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This was a very effective colour combination which in any other season probably wouldn’t have worked. Daphne mezereum and Forsythia Lynwood. Of course the daphne also provided that other essential of any winter border – sweet scent. The sweetest scent of all came from another Daphne, Jacquelin Postill.

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The coloured stems of coppiced and pollarded Cornus (dogwoods) and Salix (willows) have to star in any winter garden and they certainly did here along with Rubus.

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Two gems worth a special mention are the winter flowering iris and the wonderful leaves of Arum italicum marmoratum.

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I shall finish with this photo looking back at the gently curving path through the winter border. The third of my winter garden visits will be to Anglesay Abbey, probably the best known and most polular of all the winter gardens in this country. We shall see if it deserves this accolade.

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Three Winter Gardens – Part One Dunham Massey

Every year we visit a winter garden but this year as a special treat to make up for such a wet, windy winter we decided to indulge ourselves by enjoying three. We aimed to visit Dunham Massey in Cheshire, Cambridge Botanic Garden and Anglesey Abbey.

The first was a National Trust property in Cheshire, Dunham Massey, a fairly recent addition to the new fashion of gardens designed to be at their best in the coldest time of the year.

When you approach the entrance to the winter garden here you pass an avenue of pleached trees with the most magical silhouettes. Years of heavy pruning has produced such interesting shapes.

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We visited Dunham Massey a few years ago when the Winter Gardens were first opened so we entered with great anticipation. A couple of small mixed borders of winter interest give hints of what is to come. We remembered passing an open woodland area with native narcissi beneath the immature trees before being confronted by the two massed plantings of of Betula utilis “Doorenbos” one of the best white trunked birches. On one side of us the birches were in rows on the other they were planted randomly. What a sight it was like walking into mist. Snowdrops beneath white birches bring cheer to any cold day.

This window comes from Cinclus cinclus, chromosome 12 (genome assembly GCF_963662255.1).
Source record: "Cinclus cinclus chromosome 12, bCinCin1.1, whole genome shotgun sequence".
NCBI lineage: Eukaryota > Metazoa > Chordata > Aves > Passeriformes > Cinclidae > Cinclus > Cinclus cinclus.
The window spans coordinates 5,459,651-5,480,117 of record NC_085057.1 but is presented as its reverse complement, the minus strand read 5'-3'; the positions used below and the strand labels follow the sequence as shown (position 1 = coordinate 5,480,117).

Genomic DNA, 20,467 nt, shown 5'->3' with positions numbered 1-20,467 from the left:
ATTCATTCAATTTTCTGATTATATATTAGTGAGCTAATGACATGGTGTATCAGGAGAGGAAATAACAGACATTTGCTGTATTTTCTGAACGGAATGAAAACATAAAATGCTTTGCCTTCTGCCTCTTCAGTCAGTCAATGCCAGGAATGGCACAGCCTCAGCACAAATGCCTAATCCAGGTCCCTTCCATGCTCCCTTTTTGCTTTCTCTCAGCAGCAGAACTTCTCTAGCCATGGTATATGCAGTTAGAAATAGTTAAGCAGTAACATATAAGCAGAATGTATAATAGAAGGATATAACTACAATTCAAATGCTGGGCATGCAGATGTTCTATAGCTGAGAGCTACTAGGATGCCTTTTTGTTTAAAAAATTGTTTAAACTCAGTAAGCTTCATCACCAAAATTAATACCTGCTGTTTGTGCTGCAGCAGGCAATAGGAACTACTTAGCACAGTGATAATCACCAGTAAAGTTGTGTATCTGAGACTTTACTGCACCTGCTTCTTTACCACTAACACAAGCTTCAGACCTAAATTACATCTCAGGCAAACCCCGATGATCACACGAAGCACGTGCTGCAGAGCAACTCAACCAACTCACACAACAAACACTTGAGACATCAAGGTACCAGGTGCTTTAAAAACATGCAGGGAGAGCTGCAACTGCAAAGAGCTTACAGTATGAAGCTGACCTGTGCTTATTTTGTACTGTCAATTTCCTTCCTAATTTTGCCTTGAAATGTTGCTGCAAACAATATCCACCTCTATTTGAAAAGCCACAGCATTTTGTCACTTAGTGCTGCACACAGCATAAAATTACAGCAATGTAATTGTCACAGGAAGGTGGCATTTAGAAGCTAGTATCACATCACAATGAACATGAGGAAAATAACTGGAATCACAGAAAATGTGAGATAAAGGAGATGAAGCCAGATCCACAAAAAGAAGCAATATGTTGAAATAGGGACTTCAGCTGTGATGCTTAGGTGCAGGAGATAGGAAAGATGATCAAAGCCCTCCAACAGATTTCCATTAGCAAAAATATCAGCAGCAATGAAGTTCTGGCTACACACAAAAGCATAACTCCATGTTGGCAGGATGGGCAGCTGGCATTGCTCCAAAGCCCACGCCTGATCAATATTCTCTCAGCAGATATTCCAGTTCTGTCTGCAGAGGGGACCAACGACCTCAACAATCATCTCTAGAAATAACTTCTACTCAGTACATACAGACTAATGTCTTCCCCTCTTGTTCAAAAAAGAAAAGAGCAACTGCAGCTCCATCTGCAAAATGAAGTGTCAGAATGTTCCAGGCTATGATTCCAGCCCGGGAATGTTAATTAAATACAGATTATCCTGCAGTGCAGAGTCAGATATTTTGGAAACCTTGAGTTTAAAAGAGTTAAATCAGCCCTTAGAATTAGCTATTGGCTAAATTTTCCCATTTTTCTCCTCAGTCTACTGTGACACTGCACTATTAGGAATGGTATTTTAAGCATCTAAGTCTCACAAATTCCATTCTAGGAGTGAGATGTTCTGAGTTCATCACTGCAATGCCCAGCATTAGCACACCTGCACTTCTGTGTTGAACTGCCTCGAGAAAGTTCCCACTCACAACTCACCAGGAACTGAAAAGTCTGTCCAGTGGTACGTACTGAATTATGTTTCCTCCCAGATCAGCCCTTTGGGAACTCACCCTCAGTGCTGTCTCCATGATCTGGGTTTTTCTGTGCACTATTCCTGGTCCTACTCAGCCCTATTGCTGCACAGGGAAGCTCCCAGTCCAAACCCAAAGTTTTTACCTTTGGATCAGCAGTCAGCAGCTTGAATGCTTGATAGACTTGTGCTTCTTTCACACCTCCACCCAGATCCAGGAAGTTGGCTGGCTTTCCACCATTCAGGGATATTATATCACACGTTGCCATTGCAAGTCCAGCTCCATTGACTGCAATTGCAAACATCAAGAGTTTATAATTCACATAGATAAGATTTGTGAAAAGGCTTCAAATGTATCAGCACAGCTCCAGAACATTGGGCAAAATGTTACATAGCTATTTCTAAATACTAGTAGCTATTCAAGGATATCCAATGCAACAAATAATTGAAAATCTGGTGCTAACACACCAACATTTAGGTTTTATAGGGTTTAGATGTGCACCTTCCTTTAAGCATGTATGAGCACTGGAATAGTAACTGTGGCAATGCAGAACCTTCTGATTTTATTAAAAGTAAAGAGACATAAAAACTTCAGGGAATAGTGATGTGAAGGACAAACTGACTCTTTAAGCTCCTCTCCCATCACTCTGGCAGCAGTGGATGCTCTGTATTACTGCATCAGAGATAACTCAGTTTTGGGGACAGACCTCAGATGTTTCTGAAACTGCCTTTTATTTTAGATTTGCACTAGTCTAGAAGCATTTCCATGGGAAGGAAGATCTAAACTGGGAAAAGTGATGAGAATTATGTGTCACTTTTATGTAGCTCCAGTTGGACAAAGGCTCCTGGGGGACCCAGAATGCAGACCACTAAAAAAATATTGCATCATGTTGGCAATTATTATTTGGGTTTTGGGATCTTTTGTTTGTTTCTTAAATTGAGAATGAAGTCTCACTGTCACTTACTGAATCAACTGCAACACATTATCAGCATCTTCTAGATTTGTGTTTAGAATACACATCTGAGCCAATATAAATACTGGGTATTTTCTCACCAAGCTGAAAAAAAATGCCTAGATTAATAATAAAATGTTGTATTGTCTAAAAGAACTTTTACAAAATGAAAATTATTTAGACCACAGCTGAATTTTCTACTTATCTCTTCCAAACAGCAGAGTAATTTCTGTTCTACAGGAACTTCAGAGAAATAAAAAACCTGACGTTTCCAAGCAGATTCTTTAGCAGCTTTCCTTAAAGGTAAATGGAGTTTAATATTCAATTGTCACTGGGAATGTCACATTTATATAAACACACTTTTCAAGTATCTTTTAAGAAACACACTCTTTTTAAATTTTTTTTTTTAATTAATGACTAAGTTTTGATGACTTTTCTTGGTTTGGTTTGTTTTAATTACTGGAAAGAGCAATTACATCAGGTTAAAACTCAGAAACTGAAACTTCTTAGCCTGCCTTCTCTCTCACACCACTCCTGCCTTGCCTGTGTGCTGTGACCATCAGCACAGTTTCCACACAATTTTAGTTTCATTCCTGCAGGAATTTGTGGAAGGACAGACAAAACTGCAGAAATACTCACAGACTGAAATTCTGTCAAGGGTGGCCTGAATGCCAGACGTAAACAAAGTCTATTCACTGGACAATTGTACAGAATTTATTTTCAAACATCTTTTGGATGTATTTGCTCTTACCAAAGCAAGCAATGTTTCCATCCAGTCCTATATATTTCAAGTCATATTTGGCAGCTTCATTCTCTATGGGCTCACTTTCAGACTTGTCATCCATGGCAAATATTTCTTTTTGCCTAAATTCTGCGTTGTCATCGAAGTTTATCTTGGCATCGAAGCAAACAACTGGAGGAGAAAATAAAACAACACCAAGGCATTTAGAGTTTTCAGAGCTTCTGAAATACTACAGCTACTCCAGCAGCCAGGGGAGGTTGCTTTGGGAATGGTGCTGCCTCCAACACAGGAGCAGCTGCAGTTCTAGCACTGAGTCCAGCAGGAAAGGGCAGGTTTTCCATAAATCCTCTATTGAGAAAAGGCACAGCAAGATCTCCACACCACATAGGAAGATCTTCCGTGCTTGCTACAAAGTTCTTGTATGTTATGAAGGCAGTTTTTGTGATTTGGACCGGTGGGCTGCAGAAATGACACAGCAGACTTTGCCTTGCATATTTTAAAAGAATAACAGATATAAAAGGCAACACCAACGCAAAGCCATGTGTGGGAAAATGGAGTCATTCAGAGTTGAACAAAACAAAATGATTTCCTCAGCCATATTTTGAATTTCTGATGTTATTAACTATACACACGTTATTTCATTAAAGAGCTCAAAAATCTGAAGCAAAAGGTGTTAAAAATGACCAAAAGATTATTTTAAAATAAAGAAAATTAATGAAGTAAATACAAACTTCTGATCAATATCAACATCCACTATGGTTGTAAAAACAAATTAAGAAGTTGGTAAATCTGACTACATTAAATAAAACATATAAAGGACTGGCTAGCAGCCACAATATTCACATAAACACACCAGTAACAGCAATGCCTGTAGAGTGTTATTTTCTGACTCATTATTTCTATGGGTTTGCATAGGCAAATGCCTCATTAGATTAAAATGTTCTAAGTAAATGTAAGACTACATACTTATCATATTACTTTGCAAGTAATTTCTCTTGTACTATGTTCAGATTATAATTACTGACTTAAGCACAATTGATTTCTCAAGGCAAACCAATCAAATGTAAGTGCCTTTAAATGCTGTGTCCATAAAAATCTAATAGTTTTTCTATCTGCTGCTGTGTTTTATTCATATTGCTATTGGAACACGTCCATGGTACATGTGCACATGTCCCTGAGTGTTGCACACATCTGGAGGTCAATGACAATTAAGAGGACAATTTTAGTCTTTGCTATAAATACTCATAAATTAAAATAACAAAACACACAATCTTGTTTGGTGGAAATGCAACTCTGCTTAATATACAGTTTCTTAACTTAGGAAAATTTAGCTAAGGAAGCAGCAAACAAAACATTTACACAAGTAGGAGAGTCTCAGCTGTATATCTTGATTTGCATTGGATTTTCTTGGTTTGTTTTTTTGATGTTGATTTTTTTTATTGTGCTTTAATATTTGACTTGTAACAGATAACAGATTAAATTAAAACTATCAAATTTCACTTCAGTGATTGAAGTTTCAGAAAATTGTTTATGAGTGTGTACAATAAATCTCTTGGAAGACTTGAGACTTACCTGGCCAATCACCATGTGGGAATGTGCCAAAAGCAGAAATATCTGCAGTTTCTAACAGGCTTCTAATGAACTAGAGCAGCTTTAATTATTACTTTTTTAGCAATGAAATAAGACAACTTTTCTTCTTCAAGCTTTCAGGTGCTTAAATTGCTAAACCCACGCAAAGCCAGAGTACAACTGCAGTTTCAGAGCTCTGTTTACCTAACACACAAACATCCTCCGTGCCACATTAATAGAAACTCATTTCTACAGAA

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As in any winter garden scent plays an important role. Shrubs and bulbs team up to gently seduce the visitors with their various perfumes. Winter Honeysuckle, Viburnums, Cornus, Witch Hazels and Skimmias all have a part to play.

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We were caught by surprise when we found this startlingly white sculpture amongst the shrubs and bulbs.

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Other trees had bark to delight and catkins to enthrall.

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Bulbs have to star in any winter garden and here they are planted en masse under trees and amongst shrubs.

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At this time of year shadows are long and very noticeable features of any mature garden.

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Seed heads which have overwintered and survived to add interest now seem to attract the winter light. The best must be those found on various hydrangeas, with their dried flowers like parchment.

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I shall finish this visit with a few general views of borders to help give a sense of the atmosphere created by the National Trust’s gardeners at Dunham Massey.

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For our next winter garden we will be off to Cambridge where we will be taking a look at the University Botanic Garden.

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Aiming for a year round garden – early spring.

We looked at our garden in late winter to see if our aim of creating a garden with interest all year was paying off. Now in Early April things have changed a lot in the garden since our last look so I thought we could have a look at it in early spring. Are we getting there?

I shall start with a look out over our gravel garden, The Chatto Garden, which illustrates just how important Euphorbias are at this time of year. The second shot illustrates how our new border has developed since we planted it up earlier this year.

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Foliage is still a key element in early Spring including fresh foliage of newly emerging herbaceous plants.

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Plants don’t have to be new to be good! Just look at the old favourite shrub, the flowering currant – just ask the bees and they will say how important they are! And of course daffodils and muscari bring life to our spring gardens every year without fail. All bulbs give little splashes of colour to brighten the dullest spring day.